Heisman watch: Week 6

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Washington quarterback Jake Browning (3) scores on the last drive of the second quarter against Oregon in an NCAA college football game Saturday, Oct. 8, 2016, in Eugene, Ore.
Photo Credit: AP Photo/ Thomas Boyd
  • 1. Lamar Jackson, Louisville quarterback
  • 2016: 1,625 passing yards, 688 rushing yards, 28 total touchdowns

Jackson did not accumulate a single yard or touchdown in week six. Instead, his Louisville Cardinals took a bye week following a heartbreaking loss to Clemson on Oct. 1. Even with a blemish on his team’s record, Jackson’s 2016 has been phenomenal. The sophomore ranks 19th in the nation in passing yards, 10th in rushing yards (first among quarterbacks) and has only played five games. 

Jackson has created himself a habitat in end zones, leading the nation with 14 rushing touchdowns—the next closest is 10. The Heisman frontrunner will captain the top-ranked Louisville offense—58 points per game—against Duke this Friday.

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  • 2. Jabrill Peppers, Michigan outside linebacker
  • 2016: 249 punt return yards, 10 tackles for loss, 3 total touchdowns

Peppers has been the epitome of versatility this season. In Michigan’s 78-0 annihilation of Rutgers, Peppers shined with two tackles, 74 rushing yards and two touchdowns. In the early stages of the demolition, Peppers returned one of Rutgers’ 16 punts 44 yards for another score, but it was negated due to a penalty. Even with that score wiped, the junior playmaker still leads the nation in punt return yardage.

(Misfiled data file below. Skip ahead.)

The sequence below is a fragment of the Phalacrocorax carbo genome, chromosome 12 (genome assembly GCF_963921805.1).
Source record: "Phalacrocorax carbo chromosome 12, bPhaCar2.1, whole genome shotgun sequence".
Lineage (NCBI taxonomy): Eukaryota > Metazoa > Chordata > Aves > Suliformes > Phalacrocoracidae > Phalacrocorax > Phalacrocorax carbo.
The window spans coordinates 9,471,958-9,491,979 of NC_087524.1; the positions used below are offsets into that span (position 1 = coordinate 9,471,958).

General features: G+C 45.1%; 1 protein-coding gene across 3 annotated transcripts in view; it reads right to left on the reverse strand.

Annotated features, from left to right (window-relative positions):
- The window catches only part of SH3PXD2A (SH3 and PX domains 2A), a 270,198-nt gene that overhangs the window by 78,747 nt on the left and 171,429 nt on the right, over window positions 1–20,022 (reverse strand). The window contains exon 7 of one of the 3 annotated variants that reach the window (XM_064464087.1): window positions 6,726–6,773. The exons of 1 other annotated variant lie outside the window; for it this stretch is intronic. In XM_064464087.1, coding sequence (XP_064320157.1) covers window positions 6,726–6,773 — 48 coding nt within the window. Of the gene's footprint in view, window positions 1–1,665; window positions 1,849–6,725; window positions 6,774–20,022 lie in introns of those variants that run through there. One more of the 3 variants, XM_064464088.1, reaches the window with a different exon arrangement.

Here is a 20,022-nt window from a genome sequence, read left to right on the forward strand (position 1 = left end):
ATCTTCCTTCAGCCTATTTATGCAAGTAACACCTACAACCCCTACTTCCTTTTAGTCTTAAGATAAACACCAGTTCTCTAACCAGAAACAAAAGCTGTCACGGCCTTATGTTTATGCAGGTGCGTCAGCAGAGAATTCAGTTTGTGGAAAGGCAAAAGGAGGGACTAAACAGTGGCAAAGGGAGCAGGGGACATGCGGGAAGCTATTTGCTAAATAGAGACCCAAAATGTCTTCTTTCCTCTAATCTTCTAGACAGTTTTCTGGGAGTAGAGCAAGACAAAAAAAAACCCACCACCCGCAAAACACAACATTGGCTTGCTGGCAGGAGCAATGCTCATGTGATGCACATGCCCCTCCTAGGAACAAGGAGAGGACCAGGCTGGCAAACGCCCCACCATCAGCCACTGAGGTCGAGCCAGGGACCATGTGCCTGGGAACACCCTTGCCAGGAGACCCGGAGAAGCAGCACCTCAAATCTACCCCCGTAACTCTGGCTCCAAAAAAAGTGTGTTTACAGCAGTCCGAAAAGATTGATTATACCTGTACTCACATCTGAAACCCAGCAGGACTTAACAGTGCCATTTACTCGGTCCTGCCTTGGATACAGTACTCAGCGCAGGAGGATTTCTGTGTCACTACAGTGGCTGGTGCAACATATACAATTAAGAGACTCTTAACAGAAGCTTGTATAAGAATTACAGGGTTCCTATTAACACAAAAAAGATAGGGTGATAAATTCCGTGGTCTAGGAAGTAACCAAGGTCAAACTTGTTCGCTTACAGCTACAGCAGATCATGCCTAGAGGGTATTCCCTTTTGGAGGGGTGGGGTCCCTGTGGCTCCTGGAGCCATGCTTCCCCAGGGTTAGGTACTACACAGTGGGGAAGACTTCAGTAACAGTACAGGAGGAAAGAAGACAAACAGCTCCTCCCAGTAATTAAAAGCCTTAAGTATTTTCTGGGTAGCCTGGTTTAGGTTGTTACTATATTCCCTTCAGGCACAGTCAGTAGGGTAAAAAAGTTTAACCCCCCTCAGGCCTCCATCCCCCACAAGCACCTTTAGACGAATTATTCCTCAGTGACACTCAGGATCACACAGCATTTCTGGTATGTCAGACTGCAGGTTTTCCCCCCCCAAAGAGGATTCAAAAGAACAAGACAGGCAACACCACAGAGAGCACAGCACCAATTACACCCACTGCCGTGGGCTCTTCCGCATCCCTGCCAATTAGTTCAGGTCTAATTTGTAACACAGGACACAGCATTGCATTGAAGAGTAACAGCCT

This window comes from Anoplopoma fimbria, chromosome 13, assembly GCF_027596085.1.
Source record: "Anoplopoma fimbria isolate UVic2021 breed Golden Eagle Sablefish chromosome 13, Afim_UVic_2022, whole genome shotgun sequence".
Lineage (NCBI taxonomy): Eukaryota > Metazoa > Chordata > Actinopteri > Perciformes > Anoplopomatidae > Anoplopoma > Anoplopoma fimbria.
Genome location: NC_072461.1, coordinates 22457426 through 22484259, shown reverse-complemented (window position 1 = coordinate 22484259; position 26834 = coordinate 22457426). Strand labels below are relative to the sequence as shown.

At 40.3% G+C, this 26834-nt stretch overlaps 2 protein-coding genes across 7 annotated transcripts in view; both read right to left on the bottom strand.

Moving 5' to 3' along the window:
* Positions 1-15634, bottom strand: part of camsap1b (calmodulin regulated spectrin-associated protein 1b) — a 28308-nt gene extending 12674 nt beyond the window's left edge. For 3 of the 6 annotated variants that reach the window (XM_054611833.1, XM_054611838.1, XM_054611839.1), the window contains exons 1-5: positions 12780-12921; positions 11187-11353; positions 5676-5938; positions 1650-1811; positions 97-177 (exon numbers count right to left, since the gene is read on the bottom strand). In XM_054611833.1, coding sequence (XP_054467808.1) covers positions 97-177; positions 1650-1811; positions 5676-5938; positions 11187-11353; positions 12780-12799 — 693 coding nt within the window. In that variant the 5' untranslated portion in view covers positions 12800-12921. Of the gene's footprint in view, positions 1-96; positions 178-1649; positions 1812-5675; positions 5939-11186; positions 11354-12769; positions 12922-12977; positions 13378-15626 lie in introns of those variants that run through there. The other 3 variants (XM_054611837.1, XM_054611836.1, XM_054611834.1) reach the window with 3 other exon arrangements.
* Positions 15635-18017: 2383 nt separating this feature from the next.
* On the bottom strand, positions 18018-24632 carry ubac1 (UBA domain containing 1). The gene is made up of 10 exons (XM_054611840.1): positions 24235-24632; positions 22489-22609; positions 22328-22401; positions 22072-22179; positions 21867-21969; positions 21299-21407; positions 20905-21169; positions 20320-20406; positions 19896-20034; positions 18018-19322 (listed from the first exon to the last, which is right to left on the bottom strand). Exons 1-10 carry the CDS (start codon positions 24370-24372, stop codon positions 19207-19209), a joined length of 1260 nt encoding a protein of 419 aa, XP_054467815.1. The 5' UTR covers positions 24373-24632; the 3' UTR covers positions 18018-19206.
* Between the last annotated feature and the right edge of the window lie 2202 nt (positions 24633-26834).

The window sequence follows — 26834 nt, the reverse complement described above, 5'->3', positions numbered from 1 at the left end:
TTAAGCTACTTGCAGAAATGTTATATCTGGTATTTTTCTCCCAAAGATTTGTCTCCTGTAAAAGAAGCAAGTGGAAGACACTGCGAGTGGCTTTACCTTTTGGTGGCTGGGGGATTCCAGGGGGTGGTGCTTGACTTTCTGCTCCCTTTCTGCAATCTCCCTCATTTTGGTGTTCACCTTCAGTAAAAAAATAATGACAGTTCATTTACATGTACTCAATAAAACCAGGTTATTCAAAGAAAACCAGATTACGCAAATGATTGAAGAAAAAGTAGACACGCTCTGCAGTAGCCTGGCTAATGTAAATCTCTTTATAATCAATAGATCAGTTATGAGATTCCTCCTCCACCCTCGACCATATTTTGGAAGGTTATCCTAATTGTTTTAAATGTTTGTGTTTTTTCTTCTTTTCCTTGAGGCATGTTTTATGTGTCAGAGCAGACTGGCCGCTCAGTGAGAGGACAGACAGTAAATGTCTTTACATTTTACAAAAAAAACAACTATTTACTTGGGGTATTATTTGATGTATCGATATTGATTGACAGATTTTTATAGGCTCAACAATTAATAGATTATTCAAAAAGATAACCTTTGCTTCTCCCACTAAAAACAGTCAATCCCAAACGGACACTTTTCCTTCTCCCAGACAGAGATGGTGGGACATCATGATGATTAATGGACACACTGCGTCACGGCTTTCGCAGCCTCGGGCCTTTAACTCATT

He has two sacks and plays a steady role in a Michigan defense that allows a nation-best 10.3 points per contest. 

As one of the few that makes an impact on offense, defense and special teams, Peppers is writing a solid résumé to become the first defensive Heisman winner since fellow Wolverine Charles Woodson in 1997.

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  • 3. Deshaun Watson, Clemson quarterback
  • 2016: 1,572 passing yards, 244 rushing yards, 18 passing touchdowns

Watson earned a trip to New York for the ceremony in 2015, but got off to a rocky start this season. 

But with a statement victory over then-No. 3 Louisville, Watson has fired himself into college football’s elite once again. 

The junior passed for a season-high 306 yards, rushed for 91 yards and scored five touchdowns in week five against the Cardinals and followed through against Boston College last Thursday night. In the 56-10 win over the Eagles, Watson produced 270 passing yards, four touchdowns and no interceptions. 

This Saturday, he will face a rising North Carolina State squad, the same team he threw for 383 yards and five touchdowns against in 2015.

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  • 4. Jake Browning, Washington quarterback
  • 2016: 1,418 passing yards, 23 passing touchdowns, 72.2 completion percentage

The sophomore torched the Pac-12 frontrunners of yesteryear in his last two games, beating Stanford and Oregon by a combined score of 114-27. In these contests, Browning threw nine touchdowns (six against Oregon) and zero interceptions. His impressive decision-making skills contribute to his 23-to-2 touchdown-to-interception ratio. 

His Huskies average a 49.5 points per game, the fifth-best mark in the nation, and are the clear Pac-12 favorites at midseason. Browning does not take the field again until a week eight matchup with Oregon State.